LANSING, Mich. (AP/FOX 17) — A three-judge federal panel ruled Thursday that Michigan's congressional and legislative maps were unconstitutionally gerrymandered for partisan gain, ordering the state Legislature to redraw at least 34 districts for the 2020 election.
The decision also requires special state Senate elections to be held in 2020, instead of 2022 as scheduled. It is the latest development in a series of redistricting lawsuits in at least a dozen states.
The judges said 34 of the 162 congressional and legislative districts drawn by Republicans in 2011 violate Democratic voters' constitutional rights, including by diluting the weight of their votes. They gave the GOP-led Legislature until Aug. 1 to submit new maps, which would need the signature of Democratic Gov. Gretchen Whitmer. An appeal is likely.
According to court documents, Republican efforts began in 2009 when the Republican State Leadership Committee (RSLC) raised $30 million to help Republicans across the country draw district lines in their favor. The initiative was called "Project REDMAP."
Court documents state an excerpt from a 2013 RSLC report, which says "(t)he effectiveness of REDMAP is perhaps most clear in the state of Michigan."
The case reveals Republicans held secret meetings about redrawing districts and used personal email accounts to correspond about their efforts.
Some of those emails cited in the case reveal that Rep. Justin Amash, (R-Grand Rapids) and Rep. Bill Huizenga (R-Zeeland) expressed their preferences and concerns about the political makeup of their districts.
Huizenga released the following statement to FOX 17 following the ruling Thursday:
“Judges and courts should not be in the business of drawing legislative boundaries. I have consistently said Michigan’s Second Congressional District is not gerrymandered. While the outcome of this ruling has the potential to impact all of Michigan’s Congressional Districts, it needs to be pointed out that the boundaries of the Second District were not called into question by this litigation. I believe this ruling will be appealed and the underlying litigation will continue to work its way through the courts.”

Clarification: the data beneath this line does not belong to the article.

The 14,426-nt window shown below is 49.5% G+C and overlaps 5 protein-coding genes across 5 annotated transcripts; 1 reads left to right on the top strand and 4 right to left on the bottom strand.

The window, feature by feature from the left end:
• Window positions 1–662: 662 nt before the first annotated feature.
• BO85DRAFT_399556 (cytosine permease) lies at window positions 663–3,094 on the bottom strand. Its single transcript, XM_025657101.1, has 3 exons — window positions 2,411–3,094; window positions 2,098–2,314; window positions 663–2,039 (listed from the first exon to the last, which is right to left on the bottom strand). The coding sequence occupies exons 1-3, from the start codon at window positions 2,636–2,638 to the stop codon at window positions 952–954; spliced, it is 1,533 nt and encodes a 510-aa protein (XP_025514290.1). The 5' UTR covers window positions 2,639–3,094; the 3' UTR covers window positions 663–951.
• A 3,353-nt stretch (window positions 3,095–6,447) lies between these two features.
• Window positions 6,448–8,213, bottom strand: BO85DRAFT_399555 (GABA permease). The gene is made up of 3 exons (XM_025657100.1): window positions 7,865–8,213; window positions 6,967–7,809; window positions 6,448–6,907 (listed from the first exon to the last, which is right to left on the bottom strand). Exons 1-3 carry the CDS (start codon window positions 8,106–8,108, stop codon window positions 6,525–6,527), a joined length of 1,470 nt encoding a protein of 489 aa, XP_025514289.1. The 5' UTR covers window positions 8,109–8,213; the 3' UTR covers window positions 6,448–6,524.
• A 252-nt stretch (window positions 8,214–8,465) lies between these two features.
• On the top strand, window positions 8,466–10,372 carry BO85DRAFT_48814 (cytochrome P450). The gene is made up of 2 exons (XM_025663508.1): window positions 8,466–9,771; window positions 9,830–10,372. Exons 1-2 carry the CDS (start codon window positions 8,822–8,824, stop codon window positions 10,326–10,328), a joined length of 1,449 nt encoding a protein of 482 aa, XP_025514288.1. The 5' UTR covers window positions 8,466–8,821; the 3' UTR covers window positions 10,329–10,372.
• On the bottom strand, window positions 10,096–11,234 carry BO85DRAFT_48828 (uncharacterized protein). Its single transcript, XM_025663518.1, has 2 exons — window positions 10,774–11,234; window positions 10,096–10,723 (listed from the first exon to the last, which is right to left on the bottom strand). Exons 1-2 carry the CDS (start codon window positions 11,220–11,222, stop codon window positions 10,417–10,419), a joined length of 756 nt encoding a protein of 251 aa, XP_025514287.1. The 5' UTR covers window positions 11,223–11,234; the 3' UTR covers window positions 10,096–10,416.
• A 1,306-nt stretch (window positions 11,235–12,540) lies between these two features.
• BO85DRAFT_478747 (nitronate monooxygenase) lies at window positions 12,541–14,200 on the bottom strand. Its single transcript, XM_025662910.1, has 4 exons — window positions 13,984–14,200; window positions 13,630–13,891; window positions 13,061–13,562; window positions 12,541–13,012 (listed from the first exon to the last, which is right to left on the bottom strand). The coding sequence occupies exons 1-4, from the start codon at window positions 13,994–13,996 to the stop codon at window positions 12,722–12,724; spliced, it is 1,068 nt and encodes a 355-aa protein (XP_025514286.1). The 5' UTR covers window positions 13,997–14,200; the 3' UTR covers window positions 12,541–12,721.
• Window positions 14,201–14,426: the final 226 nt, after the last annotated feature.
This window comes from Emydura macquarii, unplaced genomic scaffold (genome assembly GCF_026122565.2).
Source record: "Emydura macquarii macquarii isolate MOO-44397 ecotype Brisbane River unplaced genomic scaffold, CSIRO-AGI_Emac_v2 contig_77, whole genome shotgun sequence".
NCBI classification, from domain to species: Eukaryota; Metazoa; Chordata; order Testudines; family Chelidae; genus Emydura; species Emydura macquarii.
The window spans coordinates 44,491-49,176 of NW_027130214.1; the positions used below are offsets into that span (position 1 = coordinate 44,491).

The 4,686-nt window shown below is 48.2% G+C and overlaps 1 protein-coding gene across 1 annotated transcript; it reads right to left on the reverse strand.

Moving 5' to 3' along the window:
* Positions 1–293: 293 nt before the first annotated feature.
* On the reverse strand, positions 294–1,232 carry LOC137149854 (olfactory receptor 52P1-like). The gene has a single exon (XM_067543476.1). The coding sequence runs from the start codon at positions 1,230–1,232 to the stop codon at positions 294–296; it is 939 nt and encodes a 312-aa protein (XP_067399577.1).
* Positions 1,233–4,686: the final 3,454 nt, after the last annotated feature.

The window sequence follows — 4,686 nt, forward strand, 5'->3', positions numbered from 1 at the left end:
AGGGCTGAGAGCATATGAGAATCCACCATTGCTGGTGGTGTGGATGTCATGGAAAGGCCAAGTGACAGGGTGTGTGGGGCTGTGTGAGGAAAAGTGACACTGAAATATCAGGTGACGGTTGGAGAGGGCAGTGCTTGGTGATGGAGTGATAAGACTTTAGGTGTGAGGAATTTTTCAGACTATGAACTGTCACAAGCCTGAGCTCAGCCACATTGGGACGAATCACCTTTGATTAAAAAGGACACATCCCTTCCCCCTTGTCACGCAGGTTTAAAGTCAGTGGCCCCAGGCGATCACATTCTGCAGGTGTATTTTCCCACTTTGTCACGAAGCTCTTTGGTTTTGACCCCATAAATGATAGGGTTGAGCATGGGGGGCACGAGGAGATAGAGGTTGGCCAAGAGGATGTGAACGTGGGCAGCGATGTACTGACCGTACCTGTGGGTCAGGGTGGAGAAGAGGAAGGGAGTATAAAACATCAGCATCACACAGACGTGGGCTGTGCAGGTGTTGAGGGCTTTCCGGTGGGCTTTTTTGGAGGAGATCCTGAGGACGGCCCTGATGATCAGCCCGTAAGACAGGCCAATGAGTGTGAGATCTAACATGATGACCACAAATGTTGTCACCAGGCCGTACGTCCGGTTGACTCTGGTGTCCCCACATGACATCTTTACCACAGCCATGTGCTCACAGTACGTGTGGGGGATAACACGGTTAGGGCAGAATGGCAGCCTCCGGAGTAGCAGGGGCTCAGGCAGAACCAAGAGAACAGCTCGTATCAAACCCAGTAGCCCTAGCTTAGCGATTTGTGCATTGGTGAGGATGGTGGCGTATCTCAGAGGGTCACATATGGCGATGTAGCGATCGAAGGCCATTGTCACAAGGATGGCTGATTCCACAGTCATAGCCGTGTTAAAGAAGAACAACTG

Amash's chief of staff, Poppy Nelson tells FOX 17, "Rep. Amash has always opposed political gerrymandering and has said that districts should be drawn as part of an independent process that favors compactness, contiguity, and the preservation of political subdivisions and communities."
In a statement, the Michigan GOP said it would support an appeal:
“The Michigan Republican Party disagrees with the Federal courts decision regarding redistricting, and will support an appeal to uphold the will of Michigan voters.”
The Michigan Democratic Party issued a statement in support of the decision:
“We welcome this ruling and any decision that permanently addresses the unconstitutional practice of gerrymandering, and we remain focused on how these positive changes will affect all Michigan voters and their representatives. The people of Michigan can now have legitimate hope that the years of Republicans stacking the deck are over, and they will finally have the opportunity to elect a legislature that is working on policy to improve the lives of the people of Michigan, rather than protecting political advantages by drawing unconstitutional maps.”
The federal panel — Judge Eric Clay of the 6th U.S. Circuit Court of Appeals, U.S. District Judge Denise Page Hood of Michigan's eastern district and U.S. District Judge Gordon Quist of Michigan's western district — said those involved in the 2011 redistricting effort elevated "partisan considerations" at every step.
"Their primary goal was to draw maps that advantaged Republicans, disadvantaged Democrats, and ensured that Republicans could enjoy durable majorities in Michigan's congressional delegation and in both chambers of the Michigan legislature for the entire decade," the judges wrote.
The ruling came in a lawsuit filed by the League of Women Voters of Michigan and Democratic voters who claimed districts were shaped by Republican operatives to guarantee the party's dominance in the state Capitol after the 2010 census. They said constitutional rights were violated when Democratic areas were packed in certain districts or diluted elsewhere.
The panel of judges held a trial after rejecting newly elected Democratic Secretary of State Jocelyn Benson's attempt to settle the suit by redrawing at least 11 state House districts for the 2020 election.
GOP lawmakers who intervened in the suit have said the entire proceeding should be halted until the U.S. Supreme Court rules on redistricting cases from North Carolina and Maryland. In oral arguments last month, conservative justices who hold a 5-4 majority seemed wary of getting federal judges involved in determining when electoral district maps are too partisan.
The League of Women Voters, a plaintiff in the lawsuit, issued a statement on the ruling:
“We are very pleased that the federal court today upheld all 34 of our challenges to congressional, state Senate and state House maps. We look forward to remedying all of these districts in time for the 2020 elections.”